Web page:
A Weekly Dose of Hazlitt: What Is Competition?

What Is Competition?” is the title of Henry Hazlitt’s Newsweek column from April 13, 1959. Here Hazlitt highlights a book that exposes some of the truly bizarre notions of all too many economist: the idea that any deviation from their text book fantasies of “perfect” competition is a market failure. Of course, once this has been established, the inevitable call for government intervention follows.

The Roots of Capitalism, by John Chamberlain (Van
Nostrand, $5.50), is a book unapologetically in praise
of the American system of free enterprise. It is a history
of the ideas, the men, and the deeds that produced
the capitalism of the present day. The ideas include liberty,
freedom of choice, private property, limited government,
and contract. The men include the economic
theorists from Adam Smith to Ludwig von Mises, the
political theorists from John Locke to James Madison,
and inventors and enterprisers like James Watt, Eli
Whitney, and Henry Ford.

Chamberlain interweaves fascinating thumbnail
biographies and portraits with a discussion of abstract
principles. As he writes in his preface, for years the
system we call capitalism was on the defensive, because
it existed in the here-and-now, and its imperfections,
whether inherent or not, were plainly apparent to everybody.
When contrasted with a dream of perfection, such
as socialism, capitalism was manifestly at a disadvantage.
But since the advent of socialist economies, as in
Communist Russia and China, and of the semi-socialist
or “mixed” systems of Scandinavia, Britain, and New
Deal America, capitalism “no longer requires apologists.
Under any comparative audit of systems it comes
out very well indeed.”

‘Administered Prices’

Chamberlain defends capitalism against some of the
more persistent current criticisms of it. One of these
is that real competition has disappeared in America,
and has been supplanted by “administered prices,” by
monopoly or “oligopoly,” or by “imperfect” or “monopolistic”
competition.

The term “administered prices” was invented by
Gardiner Means in the early New Deal era and is being
exhumed today by Senator Kefauver. It turns out to be
merely a sinister name for a price established or quoted
by the seller. Quoted prices are immemorial. As Roger
Blough of the U.S. Steel Corp. has pointed out, they
can be found anywhere, from the corner newsstand to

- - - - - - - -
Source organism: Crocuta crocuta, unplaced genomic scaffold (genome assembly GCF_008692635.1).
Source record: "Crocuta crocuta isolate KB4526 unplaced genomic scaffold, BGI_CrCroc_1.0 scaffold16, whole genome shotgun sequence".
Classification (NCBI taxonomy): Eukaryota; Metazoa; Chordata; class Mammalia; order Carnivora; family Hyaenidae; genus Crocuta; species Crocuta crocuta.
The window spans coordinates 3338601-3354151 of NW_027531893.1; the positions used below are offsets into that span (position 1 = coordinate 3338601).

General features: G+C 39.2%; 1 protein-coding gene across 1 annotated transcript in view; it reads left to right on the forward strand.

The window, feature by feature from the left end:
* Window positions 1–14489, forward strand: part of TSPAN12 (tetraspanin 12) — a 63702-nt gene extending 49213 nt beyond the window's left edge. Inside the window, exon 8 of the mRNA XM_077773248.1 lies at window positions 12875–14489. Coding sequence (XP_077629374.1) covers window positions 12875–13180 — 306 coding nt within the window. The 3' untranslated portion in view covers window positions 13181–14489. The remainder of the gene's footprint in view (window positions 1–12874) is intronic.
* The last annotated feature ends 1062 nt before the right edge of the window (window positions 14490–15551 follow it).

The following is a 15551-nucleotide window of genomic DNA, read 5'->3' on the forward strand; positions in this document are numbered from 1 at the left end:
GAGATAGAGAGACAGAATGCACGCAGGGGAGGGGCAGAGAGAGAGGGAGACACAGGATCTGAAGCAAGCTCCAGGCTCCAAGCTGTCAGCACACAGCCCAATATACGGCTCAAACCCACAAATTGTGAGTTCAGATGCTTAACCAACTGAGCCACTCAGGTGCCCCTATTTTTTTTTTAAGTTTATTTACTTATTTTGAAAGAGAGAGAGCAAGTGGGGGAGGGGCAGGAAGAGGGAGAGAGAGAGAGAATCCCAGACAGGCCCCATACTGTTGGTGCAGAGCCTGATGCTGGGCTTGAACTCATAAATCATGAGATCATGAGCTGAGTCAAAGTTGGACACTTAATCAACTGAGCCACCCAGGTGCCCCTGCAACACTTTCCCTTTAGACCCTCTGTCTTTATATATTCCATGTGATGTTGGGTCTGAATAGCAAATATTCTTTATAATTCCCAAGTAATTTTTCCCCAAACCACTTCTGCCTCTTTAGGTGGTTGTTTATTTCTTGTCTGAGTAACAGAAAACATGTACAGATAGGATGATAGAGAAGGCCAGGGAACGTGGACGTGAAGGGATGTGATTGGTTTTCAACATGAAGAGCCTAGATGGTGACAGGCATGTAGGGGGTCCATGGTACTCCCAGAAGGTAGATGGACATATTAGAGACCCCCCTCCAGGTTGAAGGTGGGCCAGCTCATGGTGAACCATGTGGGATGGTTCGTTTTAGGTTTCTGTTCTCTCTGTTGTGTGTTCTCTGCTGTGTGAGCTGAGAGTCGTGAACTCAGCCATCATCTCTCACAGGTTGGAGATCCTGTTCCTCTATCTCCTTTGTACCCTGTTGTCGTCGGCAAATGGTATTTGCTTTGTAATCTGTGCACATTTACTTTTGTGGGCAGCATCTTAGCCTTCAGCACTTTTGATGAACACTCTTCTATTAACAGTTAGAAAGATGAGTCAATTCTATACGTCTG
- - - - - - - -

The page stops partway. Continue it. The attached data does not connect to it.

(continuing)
Macy’s. It is only when a firm has the “market power”
to make the “established” or the “quoted” price stick
through periods of declining sales and unused manufacturing
capacity that competition ceases to be the
governor of market transactions.

And as Chamberlain conclusively shows, this power
very seldom exists in present-day America. The presence
or absence of competition seems to have very little to
do with the size of the units involved. “It can be absent
in a small town . . . where the barber or the hardware store
proprietor has a local monopoly. It can be present
among automotive giants when they are engaged in a
dingdong battle for sales leadership.”

Role of Innovation

This is being illustrated afresh by the present plight of
the Buick. In 1955 it was the most popular medium priced
car. But it has now dropped from third place
to sixth in its share of the American market. Its sales
are down so far in 1959 (according to The Wall Street
Journal of March 24), 61.2 percent from their best pace.
Chamberlain brilliantly shows the terrific price as well
as quality competition that the American automobile
companies are under. For example, there are upwards
of some 50 million cars on the roads of the U.S., and
“each one of the 50 million is in the hands not only of a
buyer but also of a potential seller.”

Recent economists have gone sadly wrong in their
postulate of something they call “perfect” competition.
Compared with this, all actual competition seems to
them “imperfect” or “monopolistic.” As F.A. Hayek
pointed out a dozen years ago, their “perfect” competition,
on analysis, seems to mean “the absence of all
competitive activities.”

Chamberlain follows up the Hayek lead with a
beautifully lucid exposition of what real competition
means today. The characteristics of the so-called
“perfect” market—an undifferentiated product, many
buyers and sellers, no trade secrets—are built on the
analogy of the wheat market. They have never applied
to industrial competition. Industrial competition is not
merely competition in prices; it is competition in product,
in improvement, in innovation—in short, in the
very “differentiation” that the theorists deplore as an
“imperfection.”

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